504158EF91EAA8A27A35DB2FC810D5BC

More scans (Update 2)

CT scannerAfter speaking with my oncologist, my GP called me back this evening. The onco asked for more tests: CT scans of my chest, abdomen and pelvis. The referrals were faxed to me this evening – they’re marked “urgent”. The oncologist said that after the CTs are read she may ask for a biopsy (I suppose of the finding at the sternoclavicular joint) and then they will discuss the skull mets.

So. Okay then.

I didn’t think I was having any particular problem with going for the scans; it’s a pretty routine procedure at this stage of the proceedings, after all. I went about making a nice dinner (pasta with button mushrooms in a peppery cream sauce and a tomato-fresh basil salad). I carried the plate from the kitchen out to the table and… the whole plate of food slid on to the floor. Then I noticed my hand was shaking.

This was upsetting in all kinds of ways! I hate to waste food, and I’m kind of a nut about a clean house, and I hate it when my emotions control me instead of the other way around. Harrumph. I cleaned up the floor and threw away all that perfectly good food because I washed the floor today and there was probably still detergent residue on it. I washed the floor again because I clean when I’m anxious.

What’s with this anxiety, anyway? The tests are expected and routine in my situation. The results will not change the fact that I have Stage IV breast cancer. Yet, I suppose I’m anxious about the possible outcomes, that is, that the cancer may have spread to lung or liver as well as bone, or to my ribs or pelvis. It’s still Stage IV, though; there aren’t any more stages than that. I don’t know what I’m anxious about. I just need to accept that I am and move on.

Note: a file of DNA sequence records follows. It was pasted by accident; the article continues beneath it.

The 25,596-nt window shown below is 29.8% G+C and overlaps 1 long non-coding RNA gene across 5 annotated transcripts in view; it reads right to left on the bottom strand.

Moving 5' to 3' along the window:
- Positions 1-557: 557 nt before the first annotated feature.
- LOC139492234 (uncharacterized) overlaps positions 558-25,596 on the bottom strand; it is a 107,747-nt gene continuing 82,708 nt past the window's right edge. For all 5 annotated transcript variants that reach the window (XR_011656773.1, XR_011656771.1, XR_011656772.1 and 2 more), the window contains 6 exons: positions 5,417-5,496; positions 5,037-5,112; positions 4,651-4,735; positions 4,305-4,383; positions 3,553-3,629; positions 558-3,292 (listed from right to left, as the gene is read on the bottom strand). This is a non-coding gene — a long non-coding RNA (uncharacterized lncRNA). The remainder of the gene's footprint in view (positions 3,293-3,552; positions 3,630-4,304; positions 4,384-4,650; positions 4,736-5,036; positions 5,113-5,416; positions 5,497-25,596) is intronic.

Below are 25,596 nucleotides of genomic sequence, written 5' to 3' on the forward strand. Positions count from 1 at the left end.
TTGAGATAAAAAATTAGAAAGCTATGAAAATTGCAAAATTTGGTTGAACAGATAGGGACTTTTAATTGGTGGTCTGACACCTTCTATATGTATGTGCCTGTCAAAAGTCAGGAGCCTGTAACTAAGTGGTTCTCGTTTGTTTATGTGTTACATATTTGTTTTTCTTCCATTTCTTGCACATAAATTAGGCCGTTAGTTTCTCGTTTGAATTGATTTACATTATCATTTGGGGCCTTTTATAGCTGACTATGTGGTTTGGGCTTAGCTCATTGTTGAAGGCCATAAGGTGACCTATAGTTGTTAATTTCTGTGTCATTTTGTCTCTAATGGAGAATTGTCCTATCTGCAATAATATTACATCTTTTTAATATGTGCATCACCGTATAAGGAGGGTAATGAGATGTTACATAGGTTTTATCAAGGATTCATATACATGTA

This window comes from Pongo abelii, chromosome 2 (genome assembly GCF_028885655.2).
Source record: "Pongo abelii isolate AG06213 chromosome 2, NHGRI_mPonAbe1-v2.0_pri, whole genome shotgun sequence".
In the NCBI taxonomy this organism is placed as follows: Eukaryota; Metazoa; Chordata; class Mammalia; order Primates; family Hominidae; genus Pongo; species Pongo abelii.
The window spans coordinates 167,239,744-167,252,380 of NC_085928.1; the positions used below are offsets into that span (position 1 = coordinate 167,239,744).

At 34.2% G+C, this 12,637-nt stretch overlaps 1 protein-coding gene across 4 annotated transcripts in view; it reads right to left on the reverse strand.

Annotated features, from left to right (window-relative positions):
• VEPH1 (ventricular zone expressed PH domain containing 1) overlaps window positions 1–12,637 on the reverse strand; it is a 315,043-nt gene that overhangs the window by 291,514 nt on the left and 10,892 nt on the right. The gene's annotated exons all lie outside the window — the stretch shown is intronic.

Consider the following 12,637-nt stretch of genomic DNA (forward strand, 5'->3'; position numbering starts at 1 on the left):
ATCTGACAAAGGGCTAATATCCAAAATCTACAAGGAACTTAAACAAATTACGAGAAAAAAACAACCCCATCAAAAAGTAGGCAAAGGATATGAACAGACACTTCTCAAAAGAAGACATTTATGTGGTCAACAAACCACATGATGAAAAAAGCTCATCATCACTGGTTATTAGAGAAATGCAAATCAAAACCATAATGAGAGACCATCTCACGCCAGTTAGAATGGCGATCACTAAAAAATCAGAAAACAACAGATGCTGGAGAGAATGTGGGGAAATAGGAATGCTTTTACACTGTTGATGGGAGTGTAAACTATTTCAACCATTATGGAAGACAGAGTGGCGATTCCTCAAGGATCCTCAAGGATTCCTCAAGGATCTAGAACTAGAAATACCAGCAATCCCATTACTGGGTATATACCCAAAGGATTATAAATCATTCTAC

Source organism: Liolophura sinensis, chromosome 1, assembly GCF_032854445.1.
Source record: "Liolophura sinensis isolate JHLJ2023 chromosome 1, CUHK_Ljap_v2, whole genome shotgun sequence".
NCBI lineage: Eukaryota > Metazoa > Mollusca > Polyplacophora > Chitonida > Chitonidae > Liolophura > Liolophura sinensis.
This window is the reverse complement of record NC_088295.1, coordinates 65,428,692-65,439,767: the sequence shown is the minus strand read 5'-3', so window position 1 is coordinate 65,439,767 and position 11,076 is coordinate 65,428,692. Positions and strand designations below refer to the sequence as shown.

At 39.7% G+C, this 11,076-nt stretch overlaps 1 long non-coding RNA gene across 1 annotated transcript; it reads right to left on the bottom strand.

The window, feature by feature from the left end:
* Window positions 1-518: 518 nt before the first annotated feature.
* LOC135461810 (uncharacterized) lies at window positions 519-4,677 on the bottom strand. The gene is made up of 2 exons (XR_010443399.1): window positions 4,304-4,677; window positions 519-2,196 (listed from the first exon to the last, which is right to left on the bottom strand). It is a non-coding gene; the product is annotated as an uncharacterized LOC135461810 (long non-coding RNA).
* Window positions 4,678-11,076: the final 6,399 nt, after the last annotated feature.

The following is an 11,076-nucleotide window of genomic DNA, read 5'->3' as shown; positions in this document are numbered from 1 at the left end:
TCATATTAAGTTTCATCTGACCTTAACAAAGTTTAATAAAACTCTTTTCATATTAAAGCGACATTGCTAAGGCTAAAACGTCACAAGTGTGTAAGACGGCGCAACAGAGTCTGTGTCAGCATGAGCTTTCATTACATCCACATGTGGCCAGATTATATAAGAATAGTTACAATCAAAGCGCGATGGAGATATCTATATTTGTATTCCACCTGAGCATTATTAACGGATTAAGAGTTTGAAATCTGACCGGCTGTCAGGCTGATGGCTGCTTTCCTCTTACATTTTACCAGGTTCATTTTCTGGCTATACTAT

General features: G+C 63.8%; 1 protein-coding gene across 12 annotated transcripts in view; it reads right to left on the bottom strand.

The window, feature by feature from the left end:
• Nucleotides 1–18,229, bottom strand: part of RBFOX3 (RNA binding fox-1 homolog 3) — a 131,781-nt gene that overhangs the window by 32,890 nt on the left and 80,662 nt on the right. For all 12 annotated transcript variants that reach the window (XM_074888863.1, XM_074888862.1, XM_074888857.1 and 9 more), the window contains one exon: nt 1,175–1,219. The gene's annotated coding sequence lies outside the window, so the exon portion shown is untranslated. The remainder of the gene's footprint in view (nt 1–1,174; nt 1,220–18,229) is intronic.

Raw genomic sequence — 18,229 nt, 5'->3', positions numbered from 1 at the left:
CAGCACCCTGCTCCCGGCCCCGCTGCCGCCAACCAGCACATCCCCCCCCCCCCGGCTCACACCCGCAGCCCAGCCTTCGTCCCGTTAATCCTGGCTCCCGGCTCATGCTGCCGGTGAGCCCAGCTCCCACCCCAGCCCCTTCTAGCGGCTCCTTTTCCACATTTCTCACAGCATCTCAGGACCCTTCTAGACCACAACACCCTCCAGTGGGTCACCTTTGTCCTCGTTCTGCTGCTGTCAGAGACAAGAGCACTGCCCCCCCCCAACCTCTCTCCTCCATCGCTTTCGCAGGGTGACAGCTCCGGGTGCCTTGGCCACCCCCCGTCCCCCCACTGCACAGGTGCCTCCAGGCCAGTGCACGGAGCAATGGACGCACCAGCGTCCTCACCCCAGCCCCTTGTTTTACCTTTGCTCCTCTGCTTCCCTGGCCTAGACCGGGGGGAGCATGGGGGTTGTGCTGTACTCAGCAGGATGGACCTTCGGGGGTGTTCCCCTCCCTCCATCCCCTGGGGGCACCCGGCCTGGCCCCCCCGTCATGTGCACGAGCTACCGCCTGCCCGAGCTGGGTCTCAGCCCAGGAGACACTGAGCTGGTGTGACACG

Treatment at this point is about prolonging my life. Once all the data is in, I will make a decision about that. Do I want to prolong my life with cancer treatment? How much quality of life am I willing to sacrifice to that end? There is also the issue that it is much easier to say “no thank you” and not start treatment than to say “enough” and stop it. Easier in terms of the Israeli medical establishment, and perhaps easier on the people I love and who love me.

There is also a moral issue. My life does not belong to me; it belongs to God. That raises another question. When I stand before my God, will he be disappointed in the choices I’ve made? At what point can I morally choose to prolong my life no more? If I suffer, is there redemptive value in my suffering? (Yes, there is.) Do I have the right to curtail that before time? How will I know?

Big questions, all. Too big for me right now. I go back to the psalm that I love so much, that I quoted earlier this month, this time as a goal to move towards and not as a description of a state attained.

For right now, I’ll just keep breathing and turn off the speculation machine in my head.

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13 Responses

  1. biblio says: